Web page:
Committee 2 - Bar Code

Committee Members

Bryan Chambers - Mastercraft Fabrics
Chris Rawda - Raymour-Flanigan
Dan Baran - Art Van Furniture
Dwight Ball - Rose Furniture
Elaine Bruce - LSFI
Ira Bakst - Storis
Jeff Baker - Carls
John McCloskey - Furniture Land South
Morris Cornwell - CMD Systems, Facilitator
Rick Killen - Thomasville

Committee Comments and Notes

This is a very critical topic in the industry today. There are two very different philosophical approaches to the subject which put adherents on opposite sides of the discussion.

  • One group believes that through technology every bit of data about every piece of furniture can be compiled and put on a bar code label. Very detailed information including manufacturing specifics, shipping and retail records can be contained on a label that stays with a product from "cradle to grave." In order for this to work however, a new bar code label and system will need to be adopted by the industry. Adherents are pushing for a 2-D bar code system, or RFID/Smart labels. The "pros" of this view is that products carry a complete history and portfolio of themselves wherever they go. No matter who has the product that information is readily available by simply scanning the bar code. The "cons" are that both manufacturers and retailers have to acquire new equipment to utilize the system to its potential. There is also no precedent or standard, as of yet, from the UCC to support universal adherence to the labeling.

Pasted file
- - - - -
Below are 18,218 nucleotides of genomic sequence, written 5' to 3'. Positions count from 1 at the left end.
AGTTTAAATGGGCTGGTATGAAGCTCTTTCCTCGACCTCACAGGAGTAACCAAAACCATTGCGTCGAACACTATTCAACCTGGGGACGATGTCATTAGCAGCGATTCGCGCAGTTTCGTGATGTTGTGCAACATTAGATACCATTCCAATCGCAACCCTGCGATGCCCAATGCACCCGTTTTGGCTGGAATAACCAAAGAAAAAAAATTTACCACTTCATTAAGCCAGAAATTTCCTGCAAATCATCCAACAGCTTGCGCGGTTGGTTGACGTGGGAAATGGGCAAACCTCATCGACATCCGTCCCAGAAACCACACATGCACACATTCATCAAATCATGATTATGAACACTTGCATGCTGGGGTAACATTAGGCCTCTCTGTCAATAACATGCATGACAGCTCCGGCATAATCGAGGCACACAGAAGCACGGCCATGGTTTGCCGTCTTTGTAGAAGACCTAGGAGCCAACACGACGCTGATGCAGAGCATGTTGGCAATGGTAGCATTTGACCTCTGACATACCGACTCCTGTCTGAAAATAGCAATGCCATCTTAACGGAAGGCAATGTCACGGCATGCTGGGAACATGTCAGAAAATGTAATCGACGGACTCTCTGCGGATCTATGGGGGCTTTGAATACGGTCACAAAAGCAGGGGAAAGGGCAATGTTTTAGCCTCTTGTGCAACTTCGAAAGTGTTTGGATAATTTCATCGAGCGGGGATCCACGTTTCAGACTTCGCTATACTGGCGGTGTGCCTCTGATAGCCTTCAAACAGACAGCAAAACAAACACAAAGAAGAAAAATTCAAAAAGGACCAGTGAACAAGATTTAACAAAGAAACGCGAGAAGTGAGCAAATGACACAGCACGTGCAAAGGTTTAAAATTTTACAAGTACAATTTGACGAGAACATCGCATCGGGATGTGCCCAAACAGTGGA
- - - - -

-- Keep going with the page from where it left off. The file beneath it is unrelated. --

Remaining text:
• On the opposite side of the argument are those who believe the industry should follow the lead of the global community and use the existing bar code standards as contained in UCC documentation with international support. The argument says that most companies already pass a  retailer's and manufacturer's purchase order information along with an assigned  SKU number. This combination generates a unique ID for each product that is statistically impossible to duplicate. Adherents argue that the solution to the bar code issue is 95% possible today with existing technology already in use - it requires only an agreement between parties to adopt a procedure. The "pros" to this side are that almost anyone using a scanner today can implement the process and it can be started as soon as procedures are agreed to. Also, standards for the UCC-128 are already in use and adopted globally. The "cons" are that if someone doesn't follow the procedure everything falls apart. 2-D or RFID/Smart labels take all the guess-work out because it's all done by the system software.

Learn more about Smart Products Labeling and how it is being implemented.